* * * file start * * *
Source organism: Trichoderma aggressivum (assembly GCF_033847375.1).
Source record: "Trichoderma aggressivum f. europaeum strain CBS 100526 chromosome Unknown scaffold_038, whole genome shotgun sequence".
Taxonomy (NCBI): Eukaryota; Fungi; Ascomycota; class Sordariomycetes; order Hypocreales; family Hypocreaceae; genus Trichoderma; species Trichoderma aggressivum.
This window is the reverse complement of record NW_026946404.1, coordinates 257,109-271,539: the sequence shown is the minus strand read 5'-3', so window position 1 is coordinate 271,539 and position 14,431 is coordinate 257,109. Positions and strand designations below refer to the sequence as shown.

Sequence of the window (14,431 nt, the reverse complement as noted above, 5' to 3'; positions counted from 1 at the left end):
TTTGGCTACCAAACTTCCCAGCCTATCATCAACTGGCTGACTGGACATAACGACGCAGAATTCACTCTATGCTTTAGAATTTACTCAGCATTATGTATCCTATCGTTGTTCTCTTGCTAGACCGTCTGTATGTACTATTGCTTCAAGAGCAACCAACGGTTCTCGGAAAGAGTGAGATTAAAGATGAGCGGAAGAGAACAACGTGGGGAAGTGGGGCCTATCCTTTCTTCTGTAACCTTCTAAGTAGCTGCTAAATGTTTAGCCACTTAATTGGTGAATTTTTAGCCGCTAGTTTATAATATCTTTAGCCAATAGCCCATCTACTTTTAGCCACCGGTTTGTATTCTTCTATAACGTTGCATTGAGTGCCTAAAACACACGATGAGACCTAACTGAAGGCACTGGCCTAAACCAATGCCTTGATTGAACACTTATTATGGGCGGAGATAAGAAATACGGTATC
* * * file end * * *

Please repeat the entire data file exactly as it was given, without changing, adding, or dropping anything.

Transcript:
Source organism: Trichoderma aggressivum (assembly GCF_033847375.1).
Source record: "Trichoderma aggressivum f. europaeum strain CBS 100526 chromosome Unknown scaffold_038, whole genome shotgun sequence".
Taxonomy (NCBI): Eukaryota; Fungi; Ascomycota; class Sordariomycetes; order Hypocreales; family Hypocreaceae; genus Trichoderma; species Trichoderma aggressivum.
This window is the reverse complement of record NW_026946404.1, coordinates 257,109-271,539: the sequence shown is the minus strand read 5'-3', so window position 1 is coordinate 271,539 and position 14,431 is coordinate 257,109. Positions and strand designations below refer to the sequence as shown.

Sequence of the window (14,431 nt, the reverse complement as noted above, 5' to 3'; positions counted from 1 at the left end):
TTTGGCTACCAAACTTCCCAGCCTATCATCAACTGGCTGACTGGACATAACGACGCAGAATTCACTCTATGCTTTAGAATTTACTCAGCATTATGTATCCTATCGTTGTTCTCTTGCTAGACCGTCTGTATGTACTATTGCTTCAAGAGCAACCAACGGTTCTCGGAAAGAGTGAGATTAAAGATGAGCGGAAGAGAACAACGTGGGGAAGTGGGGCCTATCCTTTCTTCTGTAACCTTCTAAGTAGCTGCTAAATGTTTAGCCACTTAATTGGTGAATTTTTAGCCGCTAGTTTATAATATCTTTAGCCAATAGCCCATCTACTTTTAGCCACCGGTTTGTATTCTTCTATAACGTTGCATTGAGTGCCTAAAACACACGATGAGACCTAACTGAAGGCACTGGCCTAAACCAATGCCTTGATTGAACACTTATTATGGGCGGAGATAAGAAATACGGTATC